What is the 'functional unit' of a winter coat, or a pair of boots? The 'functional unit' is a central concept for lifecyle assessment (LCA) based tools. In the ongoing work on the European Union's (EU) PEFCR (Product Environmental Footprint Category Rules), this is based on the number of days of 'usability'.
Let’s explore what this means. A 'functional unit' is perhaps most easily explained in terms of paint, in terms of how long a certain paint will keep the walls protected and good looking, but how does that translate to apparel?
The EU has decided that the functional unit for a winter coat – or a pair of boots – is 100 days of use. This is the expected usability (functional unit) you can expect to gain from a product before it needs replacing or repairing. So far, so good.
But let’s look at how this works in real life. One dreary winter's day in Oslo, when the snowy city suddenly changed to a cesspool of slush, Tone made the mistake of wearing her wool boots downtown and quickly realised she risked a 'functional unit' meltdown - having to replace her boots after only few days of use.
In the Higg Materials Sustainability Index (Higg MSI), synthetics come out better than natural fibres. Yes, SAC insists that synthetics and natural fibres shouldn’t be compared, but if one looks at the actual numbers, they still do.
In the PEF system that the EU will be launching so that consumers can buy more sustainable products, fibre comparisons will not be readily available. However, it will be possible to compare a product against a given baseline.
This means that a 'more sustainable' winter coat should last longer than the baseline 100 days of use. However, in Los Angeles that might mean a baseline of close to 30 years because you don't often need a winter coat in California.
However, if the same coat ends up in northern Norway, where it could be needed on a daily basis from late September until May, the projected usability of the baseline coat, or pair of boots, could be less than a year.
So, what are clothes supposed to DO for us? They need to protect us from unwanted scrutiny of our bodies, keep us warm, keep us cool, dry, or even alive. The point is that apparel’s function is in constant flux.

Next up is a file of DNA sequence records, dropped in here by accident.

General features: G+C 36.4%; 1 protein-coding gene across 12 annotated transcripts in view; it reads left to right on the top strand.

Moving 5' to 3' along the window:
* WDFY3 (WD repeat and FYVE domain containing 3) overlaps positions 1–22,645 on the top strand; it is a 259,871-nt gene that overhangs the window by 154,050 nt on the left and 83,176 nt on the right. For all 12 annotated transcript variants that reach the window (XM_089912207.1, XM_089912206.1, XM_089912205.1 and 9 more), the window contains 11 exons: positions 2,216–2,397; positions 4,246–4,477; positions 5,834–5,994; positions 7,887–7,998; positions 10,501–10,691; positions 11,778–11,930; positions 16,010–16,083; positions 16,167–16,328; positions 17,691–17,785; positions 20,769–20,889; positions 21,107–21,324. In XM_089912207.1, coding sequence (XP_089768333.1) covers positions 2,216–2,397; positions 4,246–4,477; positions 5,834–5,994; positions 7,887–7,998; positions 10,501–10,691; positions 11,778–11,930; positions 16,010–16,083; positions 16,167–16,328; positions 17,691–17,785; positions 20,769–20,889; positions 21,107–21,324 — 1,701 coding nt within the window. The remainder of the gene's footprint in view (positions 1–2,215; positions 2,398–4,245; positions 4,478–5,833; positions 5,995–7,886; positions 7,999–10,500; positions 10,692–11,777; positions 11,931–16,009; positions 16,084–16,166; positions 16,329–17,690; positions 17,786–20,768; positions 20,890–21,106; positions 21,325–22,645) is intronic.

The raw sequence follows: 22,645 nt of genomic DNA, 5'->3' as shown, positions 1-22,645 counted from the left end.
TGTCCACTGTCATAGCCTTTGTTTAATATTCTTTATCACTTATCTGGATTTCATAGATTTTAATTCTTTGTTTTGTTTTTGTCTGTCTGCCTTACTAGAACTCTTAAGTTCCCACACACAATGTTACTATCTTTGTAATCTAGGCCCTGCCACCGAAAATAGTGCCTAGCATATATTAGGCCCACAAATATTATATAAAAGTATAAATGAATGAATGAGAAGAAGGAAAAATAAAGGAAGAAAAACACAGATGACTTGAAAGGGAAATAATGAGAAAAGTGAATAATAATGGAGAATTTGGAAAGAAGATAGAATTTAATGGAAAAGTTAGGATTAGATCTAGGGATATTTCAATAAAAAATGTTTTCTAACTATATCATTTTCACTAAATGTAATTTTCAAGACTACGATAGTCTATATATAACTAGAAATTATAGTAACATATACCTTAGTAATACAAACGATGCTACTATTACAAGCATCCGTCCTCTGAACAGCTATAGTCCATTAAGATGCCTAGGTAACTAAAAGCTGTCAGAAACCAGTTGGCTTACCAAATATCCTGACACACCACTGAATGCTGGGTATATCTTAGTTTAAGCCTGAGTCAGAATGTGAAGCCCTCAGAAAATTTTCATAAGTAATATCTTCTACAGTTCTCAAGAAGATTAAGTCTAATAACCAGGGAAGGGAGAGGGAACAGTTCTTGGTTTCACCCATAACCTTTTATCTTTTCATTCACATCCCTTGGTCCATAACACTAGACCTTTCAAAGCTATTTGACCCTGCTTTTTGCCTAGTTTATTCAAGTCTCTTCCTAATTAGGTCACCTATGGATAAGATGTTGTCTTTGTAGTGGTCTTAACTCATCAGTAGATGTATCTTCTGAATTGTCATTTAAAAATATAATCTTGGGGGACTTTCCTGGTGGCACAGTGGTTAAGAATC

This is obvious when the weather changes, sometimes even during the course of a single day. The heavy winter boots needed to commute to work might not cut it in the office, but then the fashionable pair you change into might prove dangerous were you to wear them in the snow and ice outside.
We make judgements about our clothes and footwear when we get dressed every day. We make good choices and bad. We learn and we fail, but it is not an LCA-based labelling scheme that is going to ensure that we have made the right choices for the weather, the energy bill and the changing mores of social acceptability.
Yes, there will be physical issues such as pilling, abrasion, seams that burst and water-repellency that some fibres meet better than others. But converting these into an expected 'functional unit' of days of use will not work because our needs are so varied and complex.
We would therefore like to open up the discussion. Just how, should the EU’s plan for product labelling handle this issue? If LCA-based global averages are the name of the game, the information we are given will be at best so-so, and at worst, completely meaningless.
To make sense, the LCA community needs to figure out what a functional unit is for apparel depending on whose wardrobe it ends up in, and we need research to back this up. It would be much easier and make more sense, if we looked at the actual apparel that ends up in the different waste streams and based any assumptions on those findings.
We have argued that when it comes to clothing and footwear, actual usability - or 'functional unit' - cannot be measured through simple testing of durability or repairability. This can only be done through looking at actual use.
This article was written by Ingun Grimstad Klepp, Professor in Clothing and Sustainability, Consumption Research Norway, at Oslo Metropolitan University, and Tone Skårdal Tobiasson, journalist and author, Board Member Union of Concerned Researchers in Fashion